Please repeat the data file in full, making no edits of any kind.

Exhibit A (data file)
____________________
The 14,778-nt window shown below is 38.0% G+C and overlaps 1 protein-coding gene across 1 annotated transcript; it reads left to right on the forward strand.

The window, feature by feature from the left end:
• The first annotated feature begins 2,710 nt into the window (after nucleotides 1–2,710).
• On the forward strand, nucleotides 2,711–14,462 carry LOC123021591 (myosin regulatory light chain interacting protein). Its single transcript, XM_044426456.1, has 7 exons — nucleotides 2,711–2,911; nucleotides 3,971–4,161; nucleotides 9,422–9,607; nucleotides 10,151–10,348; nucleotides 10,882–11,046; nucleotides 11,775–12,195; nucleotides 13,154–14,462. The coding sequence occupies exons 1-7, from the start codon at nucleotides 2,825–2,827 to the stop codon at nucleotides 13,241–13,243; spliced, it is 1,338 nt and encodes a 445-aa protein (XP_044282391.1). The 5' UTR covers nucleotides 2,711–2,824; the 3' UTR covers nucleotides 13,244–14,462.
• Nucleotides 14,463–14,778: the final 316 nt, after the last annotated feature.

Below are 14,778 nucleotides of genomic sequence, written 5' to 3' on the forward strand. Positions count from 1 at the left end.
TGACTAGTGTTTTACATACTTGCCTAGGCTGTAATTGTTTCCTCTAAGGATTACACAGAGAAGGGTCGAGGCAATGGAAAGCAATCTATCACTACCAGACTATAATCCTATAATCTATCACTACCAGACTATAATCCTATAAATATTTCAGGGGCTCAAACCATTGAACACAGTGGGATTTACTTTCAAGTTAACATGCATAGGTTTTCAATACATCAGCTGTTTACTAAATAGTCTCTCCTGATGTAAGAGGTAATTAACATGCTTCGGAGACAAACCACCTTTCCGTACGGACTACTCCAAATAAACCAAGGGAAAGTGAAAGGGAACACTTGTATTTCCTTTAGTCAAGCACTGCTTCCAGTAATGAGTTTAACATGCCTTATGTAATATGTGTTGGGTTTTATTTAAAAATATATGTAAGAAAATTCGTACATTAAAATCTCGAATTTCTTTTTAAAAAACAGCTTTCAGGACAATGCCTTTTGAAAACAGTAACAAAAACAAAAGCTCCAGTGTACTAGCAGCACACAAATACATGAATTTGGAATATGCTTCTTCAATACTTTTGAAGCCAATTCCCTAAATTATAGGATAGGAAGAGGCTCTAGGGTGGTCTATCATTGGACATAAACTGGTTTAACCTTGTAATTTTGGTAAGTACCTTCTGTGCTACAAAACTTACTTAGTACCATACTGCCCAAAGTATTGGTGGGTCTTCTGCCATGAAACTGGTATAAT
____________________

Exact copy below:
The 14,778-nt window shown below is 38.0% G+C and overlaps 1 protein-coding gene across 1 annotated transcript; it reads left to right on the forward strand.

The window, feature by feature from the left end:
• The first annotated feature begins 2,710 nt into the window (after nucleotides 1–2,710).
• On the forward strand, nucleotides 2,711–14,462 carry LOC123021591 (myosin regulatory light chain interacting protein). Its single transcript, XM_044426456.1, has 7 exons — nucleotides 2,711–2,911; nucleotides 3,971–4,161; nucleotides 9,422–9,607; nucleotides 10,151–10,348; nucleotides 10,882–11,046; nucleotides 11,775–12,195; nucleotides 13,154–14,462. The coding sequence occupies exons 1-7, from the start codon at nucleotides 2,825–2,827 to the stop codon at nucleotides 13,241–13,243; spliced, it is 1,338 nt and encodes a 445-aa protein (XP_044282391.1). The 5' UTR covers nucleotides 2,711–2,824; the 3' UTR covers nucleotides 13,244–14,462.
• Nucleotides 14,463–14,778: the final 316 nt, after the last annotated feature.

Below are 14,778 nucleotides of genomic sequence, written 5' to 3' on the forward strand. Positions count from 1 at the left end.
TGACTAGTGTTTTACATACTTGCCTAGGCTGTAATTGTTTCCTCTAAGGATTACACAGAGAAGGGTCGAGGCAATGGAAAGCAATCTATCACTACCAGACTATAATCCTATAATCTATCACTACCAGACTATAATCCTATAAATATTTCAGGGGCTCAAACCATTGAACACAGTGGGATTTACTTTCAAGTTAACATGCATAGGTTTTCAATACATCAGCTGTTTACTAAATAGTCTCTCCTGATGTAAGAGGTAATTAACATGCTTCGGAGACAAACCACCTTTCCGTACGGACTACTCCAAATAAACCAAGGGAAAGTGAAAGGGAACACTTGTATTTCCTTTAGTCAAGCACTGCTTCCAGTAATGAGTTTAACATGCCTTATGTAATATGTGTTGGGTTTTATTTAAAAATATATGTAAGAAAATTCGTACATTAAAATCTCGAATTTCTTTTTAAAAAACAGCTTTCAGGACAATGCCTTTTGAAAACAGTAACAAAAACAAAAGCTCCAGTGTACTAGCAGCACACAAATACATGAATTTGGAATATGCTTCTTCAATACTTTTGAAGCCAATTCCCTAAATTATAGGATAGGAAGAGGCTCTAGGGTGGTCTATCATTGGACATAAACTGGTTTAACCTTGTAATTTTGGTAAGTACCTTCTGTGCTACAAAACTTACTTAGTACCATACTGCCCAAAGTATTGGTGGGTCTTCTGCCATGAAACTGGTATAAT